ADV originally released Sakura Diaries back in 2000. At the time, ADV didn’t realize they had dubbed an edited version. So they re-released it with the unedited version (with nudity), but only included the Japanese audio and English subtitles. Now, five years later, ADV has decided to re-re-release it with a new English track.
Sakura Diaries is a below average romance anime, not bad per se, but the new dub definitely don’t justify a re-release. It’s doubtful many fans of newer anime will be interested.
Touma, the main character, is a high school student waiting for his college entrance results. His reason for going to college isn’t for the education, but to get closer to his crush Mieko. However, he’s also quasi-involved with his cousin Urara, who has a crush on him, though the feeling isn’t mutual. As Touma’s an academic failure, when he doesn’t get into any of the top schools, he pretends to be a student at a prestigious university just to stay near Mieko.
Throughout the course of the first six episodes, Touma develops “feelings” for Urara, since he’s desperate to lose his virginity and Urara’s the most readily available. Plus he finally realizes how cute and willing she is. Took him long enough.
Do you care about what happens to these people? I didn’t. Touma is frustratingly dense, Mieko is little more than breathless eye candy, and the other regular, Urara’s friend, is a typical annoying, nosy hanger-on. The one exception here is Urara, who, while still fairly unoriginal, at least has some amusing methods of trying to cheer up and/or seduce Touma. For example, she pretends to be a prostitute in the first episode and in episode two hangs around the house in nothing but an apron.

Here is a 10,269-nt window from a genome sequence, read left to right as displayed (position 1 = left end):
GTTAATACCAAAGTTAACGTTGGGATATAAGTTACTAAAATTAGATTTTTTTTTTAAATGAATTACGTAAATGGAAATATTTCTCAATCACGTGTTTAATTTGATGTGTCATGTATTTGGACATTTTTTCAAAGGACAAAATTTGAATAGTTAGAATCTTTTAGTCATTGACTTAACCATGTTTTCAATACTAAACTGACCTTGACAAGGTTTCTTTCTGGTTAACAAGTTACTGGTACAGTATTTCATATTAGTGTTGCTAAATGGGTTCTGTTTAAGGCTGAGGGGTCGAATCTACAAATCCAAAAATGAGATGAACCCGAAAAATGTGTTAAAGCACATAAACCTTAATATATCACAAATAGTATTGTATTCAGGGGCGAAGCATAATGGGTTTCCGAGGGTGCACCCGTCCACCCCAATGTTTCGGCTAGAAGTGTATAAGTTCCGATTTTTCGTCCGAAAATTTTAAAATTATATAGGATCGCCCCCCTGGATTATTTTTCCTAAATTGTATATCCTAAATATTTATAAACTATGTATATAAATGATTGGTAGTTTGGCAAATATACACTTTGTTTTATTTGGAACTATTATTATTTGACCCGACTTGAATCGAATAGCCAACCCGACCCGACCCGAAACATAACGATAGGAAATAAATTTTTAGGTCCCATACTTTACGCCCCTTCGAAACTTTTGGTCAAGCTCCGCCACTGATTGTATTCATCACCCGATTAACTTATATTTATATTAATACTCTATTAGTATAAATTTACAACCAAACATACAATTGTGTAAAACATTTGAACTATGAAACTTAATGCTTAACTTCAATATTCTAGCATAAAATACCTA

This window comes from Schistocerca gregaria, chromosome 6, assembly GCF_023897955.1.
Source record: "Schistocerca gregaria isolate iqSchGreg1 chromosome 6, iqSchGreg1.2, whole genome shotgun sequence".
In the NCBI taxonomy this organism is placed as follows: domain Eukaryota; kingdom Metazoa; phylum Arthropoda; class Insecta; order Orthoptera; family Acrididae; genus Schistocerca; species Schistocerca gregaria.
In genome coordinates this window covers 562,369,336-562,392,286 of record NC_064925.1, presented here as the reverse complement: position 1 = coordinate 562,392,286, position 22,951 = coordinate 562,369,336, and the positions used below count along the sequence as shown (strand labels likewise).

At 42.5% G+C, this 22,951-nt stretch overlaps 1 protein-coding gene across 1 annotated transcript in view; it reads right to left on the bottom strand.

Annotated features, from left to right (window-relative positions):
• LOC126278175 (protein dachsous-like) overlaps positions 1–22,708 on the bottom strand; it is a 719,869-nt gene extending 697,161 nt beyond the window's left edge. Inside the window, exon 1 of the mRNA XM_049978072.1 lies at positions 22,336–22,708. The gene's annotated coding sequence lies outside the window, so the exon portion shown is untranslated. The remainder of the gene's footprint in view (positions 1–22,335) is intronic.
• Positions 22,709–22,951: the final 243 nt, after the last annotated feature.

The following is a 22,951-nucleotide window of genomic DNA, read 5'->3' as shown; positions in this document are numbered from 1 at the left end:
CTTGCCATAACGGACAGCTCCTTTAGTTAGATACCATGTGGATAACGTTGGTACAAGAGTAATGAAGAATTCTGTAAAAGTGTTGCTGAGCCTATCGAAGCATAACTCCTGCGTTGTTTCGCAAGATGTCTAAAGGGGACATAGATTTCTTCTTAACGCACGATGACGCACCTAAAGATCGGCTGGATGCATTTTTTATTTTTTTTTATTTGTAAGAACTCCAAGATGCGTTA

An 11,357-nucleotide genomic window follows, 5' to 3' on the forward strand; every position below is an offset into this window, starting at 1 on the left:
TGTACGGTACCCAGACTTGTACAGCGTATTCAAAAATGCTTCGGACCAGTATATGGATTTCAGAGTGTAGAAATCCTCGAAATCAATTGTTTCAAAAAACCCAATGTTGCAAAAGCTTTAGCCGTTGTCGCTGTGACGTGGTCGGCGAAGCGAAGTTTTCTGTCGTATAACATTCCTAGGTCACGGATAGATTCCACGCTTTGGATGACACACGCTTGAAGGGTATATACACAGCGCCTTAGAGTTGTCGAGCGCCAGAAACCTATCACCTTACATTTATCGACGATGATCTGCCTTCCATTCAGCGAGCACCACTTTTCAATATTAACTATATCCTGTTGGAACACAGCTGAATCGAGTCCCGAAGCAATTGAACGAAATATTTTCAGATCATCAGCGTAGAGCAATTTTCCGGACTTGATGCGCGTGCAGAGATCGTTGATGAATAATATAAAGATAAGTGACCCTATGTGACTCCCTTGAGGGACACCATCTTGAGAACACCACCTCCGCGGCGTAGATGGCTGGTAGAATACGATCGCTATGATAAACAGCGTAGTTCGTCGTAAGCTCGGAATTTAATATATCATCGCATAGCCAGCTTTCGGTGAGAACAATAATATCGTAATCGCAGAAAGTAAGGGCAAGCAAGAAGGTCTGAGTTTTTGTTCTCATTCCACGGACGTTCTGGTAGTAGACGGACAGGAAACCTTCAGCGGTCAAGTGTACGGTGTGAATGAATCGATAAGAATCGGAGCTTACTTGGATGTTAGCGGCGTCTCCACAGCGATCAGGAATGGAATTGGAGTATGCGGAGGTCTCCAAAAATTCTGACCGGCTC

Urara also genuinely cares for Touma, and I ended up rooting for her more than him. But in a romance show that’s supposed to be all about the characters, tired stereotypes rob the show of interest. Yes, the web of lies and moral dilemmas created by each character make them more human and create some interesting complexities and eventual conflicts, but even so, I wasn’t as enthralled as I should’ve been.
The animation is also subpar. I know this is anime, where one is supposed to put up with limited animation in anticipation of smoother action scenes, but in a lethargic romance like this one such action scenes are nonexistent. So what we’re left with is bland, stiff movement for the entire half hour, only brightened up by flashes of higher-quality fanservice. Even the daydream sequences, which in other shows are showcases for super-deformed, wacky antics and exaggerated reactions, are quite subdued here. I’m not a fan of the older-style character designs, either, though I have to give the artists credit for giving the characters more realistic proportions. If you prefer true-to-life figures to basketball breasts, you’ll appreciate them.
The new English track includes mostly new voice actors. Though I’ve never seen the 2000 dub, I can’t imagine this is a huge improvement. For one thing, the dialogue is very unnatural, only awkwardly matching the lip flaps. An unintentionally funny Harvard accent from the first episode was a good example of the occasionally mismatched voices.
The actual performances are lethargic and monotonous, lacking any punch or direction. Sometimes, a character may appear to be shouting, but the English voice stays jarringly low-key. I found the Japanese audio to fit better in all circumstances. The music in the show goes with the mellow tone just fine, though the guitar-heavy opening and closing themes would sound more at home in a PBS nature documentary.
Extras include opening/closing videos, a meager two pages of cultural notes, and an alternate closing theme.
Though Sakura Diaries is from 1997 and thus it’s tempting to cut it some slack, in reality it’s a very disappointing OVA regardless of its age. It’s not that I hate romance anime, either — I’m a big fan of Midori Days and I still found the plot and characters in Sakura Diaries completely unappealing. Chalk part of that up to the dub, which isn’t very good, but also part of it due to an unengaging lead like Touma.